trashing what was indeed a bunch of junk as I sought to rescue anyone who had been
sorely misplaced.

Yet I stopped long enough to skim over one offering in particular that was about as vulgar
as it gets…and to think they were targeting poor ol Taylor Swift.
Not being one who stays up with the music scene…I don’t know why Ms. Swift should be so
grossly vilified, but gross it was.

My knee-jerk reaction, before pushing delete, was to simply bemoan the level of sickness
and vileness that runs rampant across our senses.

But then my thoughts shifted to the evil that is actually at work…
Evil found in something such as mind-numbing as the prevalent swarth of spam
on a simple little blog…

And so I was struck by the contrast of such thoughts of spam..thoughts for its reasons,
its uselessness and its dark and evil agendas countered by the thoughts of one who
lived to survive chaos and evil and came to know both peace and worth…
hope and salvation…

All of us will have to render an account of our lives when we die.
God will not be interested in who or what we were.
No, only in this: how did we live?
That will be the sole matter for judgment.
A company director won’t be able to pull rank on a waiter,
and a fisherman’s wife will be on a par with a millionaire’s wife.
Ships’ officers will receive no preference over ships’ cooks.
All will be judged by exactly the same measure:
did we use our talents well and for his glory?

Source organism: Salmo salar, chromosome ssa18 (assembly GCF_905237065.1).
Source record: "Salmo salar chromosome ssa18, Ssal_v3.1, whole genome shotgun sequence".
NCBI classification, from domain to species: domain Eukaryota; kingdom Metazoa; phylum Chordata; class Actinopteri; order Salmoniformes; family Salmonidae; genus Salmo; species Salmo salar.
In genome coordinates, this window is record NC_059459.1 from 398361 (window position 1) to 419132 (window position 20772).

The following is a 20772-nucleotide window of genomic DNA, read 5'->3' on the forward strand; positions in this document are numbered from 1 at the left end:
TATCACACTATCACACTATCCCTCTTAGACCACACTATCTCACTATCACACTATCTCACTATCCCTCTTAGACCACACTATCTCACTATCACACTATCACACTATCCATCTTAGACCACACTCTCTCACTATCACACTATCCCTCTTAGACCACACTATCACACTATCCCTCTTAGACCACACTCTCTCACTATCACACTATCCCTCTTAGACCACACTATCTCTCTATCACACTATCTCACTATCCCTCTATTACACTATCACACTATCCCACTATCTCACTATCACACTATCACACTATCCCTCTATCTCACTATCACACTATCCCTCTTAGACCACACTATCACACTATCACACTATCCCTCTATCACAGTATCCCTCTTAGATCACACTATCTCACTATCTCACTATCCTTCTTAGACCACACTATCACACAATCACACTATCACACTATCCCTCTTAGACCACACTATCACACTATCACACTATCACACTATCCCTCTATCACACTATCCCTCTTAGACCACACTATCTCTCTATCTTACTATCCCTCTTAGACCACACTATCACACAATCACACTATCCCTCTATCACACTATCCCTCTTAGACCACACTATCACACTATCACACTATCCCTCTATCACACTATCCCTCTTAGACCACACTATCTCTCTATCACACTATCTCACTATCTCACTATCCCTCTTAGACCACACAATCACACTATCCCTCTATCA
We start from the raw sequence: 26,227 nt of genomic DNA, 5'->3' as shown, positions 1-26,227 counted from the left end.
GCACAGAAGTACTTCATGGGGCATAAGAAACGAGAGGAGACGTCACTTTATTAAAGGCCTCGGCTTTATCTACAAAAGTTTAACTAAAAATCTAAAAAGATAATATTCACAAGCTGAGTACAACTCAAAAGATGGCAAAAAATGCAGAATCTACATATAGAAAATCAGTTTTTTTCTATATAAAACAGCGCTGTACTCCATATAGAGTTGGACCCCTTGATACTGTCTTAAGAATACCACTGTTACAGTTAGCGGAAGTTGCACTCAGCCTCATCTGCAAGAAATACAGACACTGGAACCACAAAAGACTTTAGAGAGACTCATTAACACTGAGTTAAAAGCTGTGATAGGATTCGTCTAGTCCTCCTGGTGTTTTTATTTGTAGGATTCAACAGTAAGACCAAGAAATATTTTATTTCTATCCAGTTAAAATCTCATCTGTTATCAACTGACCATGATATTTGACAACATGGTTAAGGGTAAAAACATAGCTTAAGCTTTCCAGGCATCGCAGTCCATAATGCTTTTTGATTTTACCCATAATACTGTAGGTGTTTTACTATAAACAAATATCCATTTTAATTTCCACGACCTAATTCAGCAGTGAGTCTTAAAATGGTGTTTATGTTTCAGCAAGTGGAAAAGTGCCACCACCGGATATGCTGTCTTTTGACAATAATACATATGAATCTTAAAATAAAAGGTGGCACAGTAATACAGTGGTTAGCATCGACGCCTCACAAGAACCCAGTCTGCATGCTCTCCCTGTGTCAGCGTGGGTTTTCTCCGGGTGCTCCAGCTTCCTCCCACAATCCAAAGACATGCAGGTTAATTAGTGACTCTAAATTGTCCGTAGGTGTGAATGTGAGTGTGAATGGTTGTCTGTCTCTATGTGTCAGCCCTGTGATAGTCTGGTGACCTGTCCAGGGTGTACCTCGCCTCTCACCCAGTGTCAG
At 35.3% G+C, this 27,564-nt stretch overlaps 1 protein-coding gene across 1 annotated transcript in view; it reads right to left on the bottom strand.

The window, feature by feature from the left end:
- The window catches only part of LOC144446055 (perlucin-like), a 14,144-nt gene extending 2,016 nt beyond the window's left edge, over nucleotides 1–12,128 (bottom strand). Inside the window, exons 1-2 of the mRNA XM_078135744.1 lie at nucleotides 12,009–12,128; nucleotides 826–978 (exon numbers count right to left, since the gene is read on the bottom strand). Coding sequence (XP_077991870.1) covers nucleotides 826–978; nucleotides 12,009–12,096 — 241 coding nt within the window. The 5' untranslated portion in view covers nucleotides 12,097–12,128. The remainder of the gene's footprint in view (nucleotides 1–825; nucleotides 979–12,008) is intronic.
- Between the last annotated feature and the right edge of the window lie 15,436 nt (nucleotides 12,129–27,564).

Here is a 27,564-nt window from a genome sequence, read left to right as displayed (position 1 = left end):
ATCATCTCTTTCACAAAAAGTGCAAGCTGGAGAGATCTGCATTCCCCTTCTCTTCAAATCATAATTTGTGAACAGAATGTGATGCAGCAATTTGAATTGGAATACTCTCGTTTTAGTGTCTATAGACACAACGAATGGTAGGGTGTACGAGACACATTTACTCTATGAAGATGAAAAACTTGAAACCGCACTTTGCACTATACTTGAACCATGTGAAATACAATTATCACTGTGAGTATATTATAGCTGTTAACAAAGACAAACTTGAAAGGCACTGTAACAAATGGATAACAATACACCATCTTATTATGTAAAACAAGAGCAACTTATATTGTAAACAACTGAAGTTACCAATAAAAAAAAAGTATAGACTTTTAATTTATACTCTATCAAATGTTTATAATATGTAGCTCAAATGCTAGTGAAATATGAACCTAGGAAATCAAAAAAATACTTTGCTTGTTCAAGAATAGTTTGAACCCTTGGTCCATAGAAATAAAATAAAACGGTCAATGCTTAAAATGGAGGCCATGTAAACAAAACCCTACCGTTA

Takashi Nagi
from A Song for Nagasaki
(Takashi Nagai, a survivor of the atomic bomb and convert to the Catholic faith
who lived a life of heroic virtue in the face of great tragedy)

The words of Takashi Nagai pointedly reminds us that we must consciously choose how it is we
wish to use our ‘talents’…those abilities bestowed upon us long before our birth…
gifts, abilities, and talents endowed upon, and found within, each of us—
given to us all by grace form the Father and the Creator to His created and children.

Will we opt to use them for the betterment of others and to God’s glory or will we use them
for the detriment of others and of self?…
Detriments much like the annoying spam folks are wasting their precious time over by creating and
sending to tiny little blogs like mine?

As each has received a gift, use it to serve one another,
as good stewards of God’s varied grace:

1 Peter 4:10

consequences of our choices

The Wrong we have Done, Thought, or Intended, will wreak its Vengeance on
Our SOULS.”

― C.G. Jung

“Good and evil both increase at compound interest. That is why the little decisions you and I make every day are of such infinite importance. The smallest good act today is the capture of a strategic point from which, a few months later, you may be able to go on to victories you never dreamed of. An apparently trivial indulgence in lust or anger today is the loss of a ridge or railway line or bridgehead from which the enemy may launch an attack otherwise impossible.”
― C.S. Lewis,

“May your choices reflect your hopes, not your fears.”